This is an opinion piece.

A lot of eyes will be on the Virginia state capitol Monday, including the FBI’s, as thousands of protesters plan to gather for a pro-second amendment rally in opposition to new gun control laws proposed by the newly-elected, Democrat-controlled legislature.

In anticipation of the rally, Virginia Governor Ralph Northam declared a state of emergency Wednesday banning all weapons from the capitol grounds. He claims he’s received “credible” threats from “out-of-state militia groups and hate groups planning to travel from across the country to disrupt [the] democratic process with acts of violence.”

If he really has gotten these threats, then a certain level of security beyond the norm may be warranted. But, odds are, all he’ll have to deal with is a large crowd of citizens expressing and protecting their constitutional rights. 

And what of the threats he and the other Virginia Democrats have made to their constituents and, by extension, to Americans at large if this precedent were to be set? 

Too often the argument over gun control focuses on the instrument rather than the principle. This makes for specious, highly-emotional arguments that can appear legitimate at first blush. Some of the proposals Virginia Democrats have pushed include: limiting handgun purchases to one per month, expanding background checks on gun sales, allowing local municipalities to ban guns in some public areas and a “red flag” bill to temporarily take guns away from “dangerous” people.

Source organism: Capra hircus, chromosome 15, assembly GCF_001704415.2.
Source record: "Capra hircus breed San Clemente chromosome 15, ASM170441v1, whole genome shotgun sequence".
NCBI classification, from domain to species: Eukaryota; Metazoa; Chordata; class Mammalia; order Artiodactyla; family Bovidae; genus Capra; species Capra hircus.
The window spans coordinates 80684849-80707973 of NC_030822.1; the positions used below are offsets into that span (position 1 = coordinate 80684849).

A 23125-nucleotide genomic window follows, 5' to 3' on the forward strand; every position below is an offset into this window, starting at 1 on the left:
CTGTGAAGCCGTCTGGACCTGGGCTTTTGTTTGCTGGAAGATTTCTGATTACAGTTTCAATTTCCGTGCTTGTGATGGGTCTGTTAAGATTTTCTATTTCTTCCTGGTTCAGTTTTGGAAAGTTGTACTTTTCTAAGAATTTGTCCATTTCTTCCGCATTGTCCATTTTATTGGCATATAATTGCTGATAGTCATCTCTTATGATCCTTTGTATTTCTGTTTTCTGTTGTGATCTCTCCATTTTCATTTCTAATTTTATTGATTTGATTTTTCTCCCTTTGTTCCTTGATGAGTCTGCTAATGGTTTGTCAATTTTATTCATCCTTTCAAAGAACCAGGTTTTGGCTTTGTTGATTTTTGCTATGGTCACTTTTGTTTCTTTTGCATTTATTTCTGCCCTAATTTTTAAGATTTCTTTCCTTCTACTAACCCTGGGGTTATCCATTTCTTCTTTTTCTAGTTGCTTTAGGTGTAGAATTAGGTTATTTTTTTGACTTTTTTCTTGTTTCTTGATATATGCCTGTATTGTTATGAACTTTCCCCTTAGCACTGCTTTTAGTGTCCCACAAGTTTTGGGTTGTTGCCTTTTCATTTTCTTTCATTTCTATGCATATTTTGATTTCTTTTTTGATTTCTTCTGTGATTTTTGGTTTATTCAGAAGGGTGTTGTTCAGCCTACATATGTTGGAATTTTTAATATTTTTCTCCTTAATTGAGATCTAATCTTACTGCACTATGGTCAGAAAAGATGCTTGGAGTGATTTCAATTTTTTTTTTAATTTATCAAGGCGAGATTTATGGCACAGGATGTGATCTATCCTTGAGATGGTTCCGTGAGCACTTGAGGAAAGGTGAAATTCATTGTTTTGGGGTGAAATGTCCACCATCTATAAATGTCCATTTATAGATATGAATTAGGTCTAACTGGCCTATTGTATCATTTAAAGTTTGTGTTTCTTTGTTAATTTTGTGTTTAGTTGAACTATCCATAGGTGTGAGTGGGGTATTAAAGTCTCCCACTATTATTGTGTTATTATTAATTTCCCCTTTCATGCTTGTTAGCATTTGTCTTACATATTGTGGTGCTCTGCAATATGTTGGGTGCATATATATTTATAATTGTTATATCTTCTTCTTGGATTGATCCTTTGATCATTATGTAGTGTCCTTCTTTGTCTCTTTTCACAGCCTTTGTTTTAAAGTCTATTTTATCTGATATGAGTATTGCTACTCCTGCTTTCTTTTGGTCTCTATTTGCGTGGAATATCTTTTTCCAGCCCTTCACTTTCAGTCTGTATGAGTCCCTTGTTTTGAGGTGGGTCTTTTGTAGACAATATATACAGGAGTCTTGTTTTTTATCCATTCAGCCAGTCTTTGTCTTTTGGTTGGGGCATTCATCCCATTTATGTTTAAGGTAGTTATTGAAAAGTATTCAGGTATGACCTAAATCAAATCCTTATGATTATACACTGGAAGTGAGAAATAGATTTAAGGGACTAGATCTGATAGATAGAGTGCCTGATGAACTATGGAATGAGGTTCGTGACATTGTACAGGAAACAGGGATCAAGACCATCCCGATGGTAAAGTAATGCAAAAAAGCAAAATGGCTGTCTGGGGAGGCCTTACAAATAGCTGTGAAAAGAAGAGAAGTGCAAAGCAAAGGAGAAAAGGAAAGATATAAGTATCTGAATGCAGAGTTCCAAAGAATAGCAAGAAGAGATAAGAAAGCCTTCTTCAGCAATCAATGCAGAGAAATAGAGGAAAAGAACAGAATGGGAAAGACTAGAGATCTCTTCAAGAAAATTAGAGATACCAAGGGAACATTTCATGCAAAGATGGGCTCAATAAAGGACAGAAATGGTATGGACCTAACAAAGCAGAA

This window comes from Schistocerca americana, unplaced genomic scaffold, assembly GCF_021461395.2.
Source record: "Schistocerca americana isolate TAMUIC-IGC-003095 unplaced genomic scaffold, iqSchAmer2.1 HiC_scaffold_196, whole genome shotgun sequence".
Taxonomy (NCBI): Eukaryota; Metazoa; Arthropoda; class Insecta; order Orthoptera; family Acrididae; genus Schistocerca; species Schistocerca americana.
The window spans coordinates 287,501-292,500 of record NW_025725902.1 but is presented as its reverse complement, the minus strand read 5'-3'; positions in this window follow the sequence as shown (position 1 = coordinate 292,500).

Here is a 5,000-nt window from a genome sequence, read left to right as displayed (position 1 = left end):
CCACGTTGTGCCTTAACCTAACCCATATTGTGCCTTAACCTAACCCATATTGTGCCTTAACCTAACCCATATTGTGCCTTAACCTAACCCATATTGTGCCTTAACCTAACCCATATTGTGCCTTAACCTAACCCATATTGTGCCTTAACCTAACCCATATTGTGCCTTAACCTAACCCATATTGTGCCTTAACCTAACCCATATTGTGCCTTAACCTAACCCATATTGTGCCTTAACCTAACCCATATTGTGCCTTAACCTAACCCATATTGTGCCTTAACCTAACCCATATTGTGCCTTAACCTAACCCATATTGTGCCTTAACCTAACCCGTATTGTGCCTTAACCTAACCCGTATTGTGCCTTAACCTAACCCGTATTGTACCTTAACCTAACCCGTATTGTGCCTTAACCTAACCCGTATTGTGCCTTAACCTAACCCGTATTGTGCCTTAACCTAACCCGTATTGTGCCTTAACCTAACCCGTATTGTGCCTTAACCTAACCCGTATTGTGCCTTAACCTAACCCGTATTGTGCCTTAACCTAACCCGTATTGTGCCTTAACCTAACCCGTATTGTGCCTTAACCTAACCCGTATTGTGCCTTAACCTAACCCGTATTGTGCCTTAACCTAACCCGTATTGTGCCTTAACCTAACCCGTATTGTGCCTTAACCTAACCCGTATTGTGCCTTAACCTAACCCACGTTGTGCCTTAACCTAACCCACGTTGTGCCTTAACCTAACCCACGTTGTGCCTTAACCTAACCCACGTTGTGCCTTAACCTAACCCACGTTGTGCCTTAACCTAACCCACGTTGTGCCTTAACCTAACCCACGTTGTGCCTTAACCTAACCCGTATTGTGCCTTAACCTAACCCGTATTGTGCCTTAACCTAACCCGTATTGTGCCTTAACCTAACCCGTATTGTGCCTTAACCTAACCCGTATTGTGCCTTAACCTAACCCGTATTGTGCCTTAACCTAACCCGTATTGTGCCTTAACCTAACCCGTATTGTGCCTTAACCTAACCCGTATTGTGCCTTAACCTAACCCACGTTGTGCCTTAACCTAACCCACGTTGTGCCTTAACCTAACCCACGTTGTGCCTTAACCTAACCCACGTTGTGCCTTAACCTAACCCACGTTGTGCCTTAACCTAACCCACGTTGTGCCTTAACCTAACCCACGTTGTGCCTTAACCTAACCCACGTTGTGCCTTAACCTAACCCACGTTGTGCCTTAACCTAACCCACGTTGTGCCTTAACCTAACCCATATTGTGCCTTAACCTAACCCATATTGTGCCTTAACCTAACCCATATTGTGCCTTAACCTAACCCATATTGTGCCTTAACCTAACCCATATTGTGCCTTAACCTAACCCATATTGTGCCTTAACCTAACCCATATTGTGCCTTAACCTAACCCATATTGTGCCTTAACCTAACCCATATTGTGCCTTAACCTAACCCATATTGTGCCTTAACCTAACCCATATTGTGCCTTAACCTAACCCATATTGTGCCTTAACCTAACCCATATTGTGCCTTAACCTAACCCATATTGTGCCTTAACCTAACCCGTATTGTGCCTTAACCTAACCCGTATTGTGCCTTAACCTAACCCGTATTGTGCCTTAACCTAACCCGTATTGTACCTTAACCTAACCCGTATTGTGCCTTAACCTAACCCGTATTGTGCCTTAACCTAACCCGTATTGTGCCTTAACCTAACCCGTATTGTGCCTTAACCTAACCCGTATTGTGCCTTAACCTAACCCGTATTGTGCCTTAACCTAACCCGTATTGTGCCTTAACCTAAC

Does anyone really need to buy a gun every month, let alone more than one? Buyers already must submit to a background check when purchasing from a federally licensed dealer; local governments, not to mention private businesses, already establish gun-free zones and “red flag” laws would make it easy to take guns away from people who “shouldn’t” have them in the first place. Right?

If the heart of the argument really was about guns, those proposals would be far less objectionable. I could go the rest of my life without wanting to purchase, shoot, touch or even look at another gun. But, the right to bear arms isn’t about one’s love for guns. It isn’t about a hobby or even hunting. It’s about the intrinsic value of human life reflected in each person’s freedom to protect themselves. 

At least 100 towns, cities and counties in Virginia have declared themselves to be “second-amendment sanctuaries,” saying they’ll refuse to enforce any unconstitutional gun control legislation, which if passed, could turn a large number of law-abiding citizens into criminals overnight. Northam has made a not-so-veiled threat to send in the National Guard should local law enforcement prove uncooperative. It’s hard to imagine that going any other way than south.

If the Virginia Dems really want to reduce gun violence and not just make a power grab, they’d be better served to address the root of the issue: why do people resort to violence in the first place?

Lawful citizens would bear the weight of these laws with little to show for it in added security. In David Foster Wallace’s essay, “Just Asking,” he posits a thought experiment asking if a certain amount of risk is inherent to having a certain level of freedom. Are all the controlling measures the government puts in place for our “safety” (e.g. the Patriot Act, warrantless surveillance, gun control, etc.) really worth it considering the trade-off between liberty and security which Ben Franklin spelled out more than 200 years ago? 

I’ll leave you with a thought from the essay: “Have we actually become so selfish and scared that we don’t even want to consider whether some things trump safety? What kind of future does that augur?”

Daniel Tayloris a staff writer for The Reporter. His email is

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